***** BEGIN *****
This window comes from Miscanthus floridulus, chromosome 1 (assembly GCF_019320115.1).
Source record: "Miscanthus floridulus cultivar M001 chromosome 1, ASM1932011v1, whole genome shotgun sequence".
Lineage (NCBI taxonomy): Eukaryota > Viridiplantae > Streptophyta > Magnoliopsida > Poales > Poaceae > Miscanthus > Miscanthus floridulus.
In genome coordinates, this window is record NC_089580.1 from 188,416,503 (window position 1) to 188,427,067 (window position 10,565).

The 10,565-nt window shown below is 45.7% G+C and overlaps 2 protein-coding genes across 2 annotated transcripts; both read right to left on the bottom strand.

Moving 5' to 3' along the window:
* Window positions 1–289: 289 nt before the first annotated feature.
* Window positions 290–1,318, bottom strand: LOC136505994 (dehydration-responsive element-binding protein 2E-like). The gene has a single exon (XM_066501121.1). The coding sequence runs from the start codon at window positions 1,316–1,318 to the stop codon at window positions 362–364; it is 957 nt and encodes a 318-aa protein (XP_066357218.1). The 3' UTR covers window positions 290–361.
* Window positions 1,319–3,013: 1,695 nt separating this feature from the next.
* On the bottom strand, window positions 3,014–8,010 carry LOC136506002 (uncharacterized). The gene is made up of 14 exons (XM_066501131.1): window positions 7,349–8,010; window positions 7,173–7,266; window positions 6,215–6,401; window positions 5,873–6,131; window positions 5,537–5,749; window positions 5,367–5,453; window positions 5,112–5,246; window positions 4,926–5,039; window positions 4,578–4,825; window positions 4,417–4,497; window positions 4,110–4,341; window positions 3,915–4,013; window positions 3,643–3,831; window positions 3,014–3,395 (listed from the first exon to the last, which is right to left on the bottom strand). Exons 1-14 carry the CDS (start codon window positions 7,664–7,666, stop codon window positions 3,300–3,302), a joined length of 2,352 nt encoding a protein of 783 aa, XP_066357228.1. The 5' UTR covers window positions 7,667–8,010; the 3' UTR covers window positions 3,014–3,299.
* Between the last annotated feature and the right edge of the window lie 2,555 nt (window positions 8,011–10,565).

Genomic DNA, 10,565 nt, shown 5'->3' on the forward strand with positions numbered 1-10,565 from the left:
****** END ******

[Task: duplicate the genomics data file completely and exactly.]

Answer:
This window comes from Miscanthus floridulus, chromosome 1 (assembly GCF_019320115.1).
Source record: "Miscanthus floridulus cultivar M001 chromosome 1, ASM1932011v1, whole genome shotgun sequence".
Lineage (NCBI taxonomy): Eukaryota > Viridiplantae > Streptophyta > Magnoliopsida > Poales > Poaceae > Miscanthus > Miscanthus floridulus.
In genome coordinates, this window is record NC_089580.1 from 188,416,503 (window position 1) to 188,427,067 (window position 10,565).

The 10,565-nt window shown below is 45.7% G+C and overlaps 2 protein-coding genes across 2 annotated transcripts; both read right to left on the bottom strand.

Moving 5' to 3' along the window:
* Window positions 1–289: 289 nt before the first annotated feature.
* Window positions 290–1,318, bottom strand: LOC136505994 (dehydration-responsive element-binding protein 2E-like). The gene has a single exon (XM_066501121.1). The coding sequence runs from the start codon at window positions 1,316–1,318 to the stop codon at window positions 362–364; it is 957 nt and encodes a 318-aa protein (XP_066357218.1). The 3' UTR covers window positions 290–361.
* Window positions 1,319–3,013: 1,695 nt separating this feature from the next.
* On the bottom strand, window positions 3,014–8,010 carry LOC136506002 (uncharacterized). The gene is made up of 14 exons (XM_066501131.1): window positions 7,349–8,010; window positions 7,173–7,266; window positions 6,215–6,401; window positions 5,873–6,131; window positions 5,537–5,749; window positions 5,367–5,453; window positions 5,112–5,246; window positions 4,926–5,039; window positions 4,578–4,825; window positions 4,417–4,497; window positions 4,110–4,341; window positions 3,915–4,013; window positions 3,643–3,831; window positions 3,014–3,395 (listed from the first exon to the last, which is right to left on the bottom strand). Exons 1-14 carry the CDS (start codon window positions 7,664–7,666, stop codon window positions 3,300–3,302), a joined length of 2,352 nt encoding a protein of 783 aa, XP_066357228.1. The 5' UTR covers window positions 7,667–8,010; the 3' UTR covers window positions 3,014–3,299.
* Between the last annotated feature and the right edge of the window lie 2,555 nt (window positions 8,011–10,565).

Genomic DNA, 10,565 nt, shown 5'->3' on the forward strand with positions numbered 1-10,565 from the left: